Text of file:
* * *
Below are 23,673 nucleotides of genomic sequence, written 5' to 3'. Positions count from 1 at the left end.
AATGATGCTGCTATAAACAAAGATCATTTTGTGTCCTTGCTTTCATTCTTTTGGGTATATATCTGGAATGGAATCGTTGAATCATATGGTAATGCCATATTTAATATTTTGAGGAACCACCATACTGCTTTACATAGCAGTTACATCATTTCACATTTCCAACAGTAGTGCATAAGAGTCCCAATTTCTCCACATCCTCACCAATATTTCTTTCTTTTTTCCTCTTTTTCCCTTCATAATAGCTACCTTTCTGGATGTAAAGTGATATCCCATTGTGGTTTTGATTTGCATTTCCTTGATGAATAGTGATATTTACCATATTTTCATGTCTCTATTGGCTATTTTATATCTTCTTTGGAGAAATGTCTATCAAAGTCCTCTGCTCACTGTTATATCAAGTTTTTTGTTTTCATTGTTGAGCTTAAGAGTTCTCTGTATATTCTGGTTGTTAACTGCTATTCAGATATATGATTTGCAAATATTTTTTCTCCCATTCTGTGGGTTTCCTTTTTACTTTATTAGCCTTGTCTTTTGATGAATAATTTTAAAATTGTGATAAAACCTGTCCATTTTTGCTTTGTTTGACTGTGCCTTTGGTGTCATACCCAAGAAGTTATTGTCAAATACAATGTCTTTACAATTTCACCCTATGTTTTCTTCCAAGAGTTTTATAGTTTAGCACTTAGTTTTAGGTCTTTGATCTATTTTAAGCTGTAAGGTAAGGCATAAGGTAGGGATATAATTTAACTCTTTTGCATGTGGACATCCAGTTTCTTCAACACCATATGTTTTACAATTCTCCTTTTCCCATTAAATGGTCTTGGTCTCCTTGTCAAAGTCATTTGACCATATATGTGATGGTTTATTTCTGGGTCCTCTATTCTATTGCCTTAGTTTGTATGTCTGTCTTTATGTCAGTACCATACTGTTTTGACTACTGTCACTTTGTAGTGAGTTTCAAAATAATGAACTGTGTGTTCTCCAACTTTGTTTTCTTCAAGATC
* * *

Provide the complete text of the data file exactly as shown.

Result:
Below are 23,673 nucleotides of genomic sequence, written 5' to 3'. Positions count from 1 at the left end.
AATGATGCTGCTATAAACAAAGATCATTTTGTGTCCTTGCTTTCATTCTTTTGGGTATATATCTGGAATGGAATCGTTGAATCATATGGTAATGCCATATTTAATATTTTGAGGAACCACCATACTGCTTTACATAGCAGTTACATCATTTCACATTTCCAACAGTAGTGCATAAGAGTCCCAATTTCTCCACATCCTCACCAATATTTCTTTCTTTTTTCCTCTTTTTCCCTTCATAATAGCTACCTTTCTGGATGTAAAGTGATATCCCATTGTGGTTTTGATTTGCATTTCCTTGATGAATAGTGATATTTACCATATTTTCATGTCTCTATTGGCTATTTTATATCTTCTTTGGAGAAATGTCTATCAAAGTCCTCTGCTCACTGTTATATCAAGTTTTTTGTTTTCATTGTTGAGCTTAAGAGTTCTCTGTATATTCTGGTTGTTAACTGCTATTCAGATATATGATTTGCAAATATTTTTTCTCCCATTCTGTGGGTTTCCTTTTTACTTTATTAGCCTTGTCTTTTGATGAATAATTTTAAAATTGTGATAAAACCTGTCCATTTTTGCTTTGTTTGACTGTGCCTTTGGTGTCATACCCAAGAAGTTATTGTCAAATACAATGTCTTTACAATTTCACCCTATGTTTTCTTCCAAGAGTTTTATAGTTTAGCACTTAGTTTTAGGTCTTTGATCTATTTTAAGCTGTAAGGTAAGGCATAAGGTAGGGATATAATTTAACTCTTTTGCATGTGGACATCCAGTTTCTTCAACACCATATGTTTTACAATTCTCCTTTTCCCATTAAATGGTCTTGGTCTCCTTGTCAAAGTCATTTGACCATATATGTGATGGTTTATTTCTGGGTCCTCTATTCTATTGCCTTAGTTTGTATGTCTGTCTTTATGTCAGTACCATACTGTTTTGACTACTGTCACTTTGTAGTGAGTTTCAAAATAATGAACTGTGTGTTCTCCAACTTTGTTTTCTTCAAGATC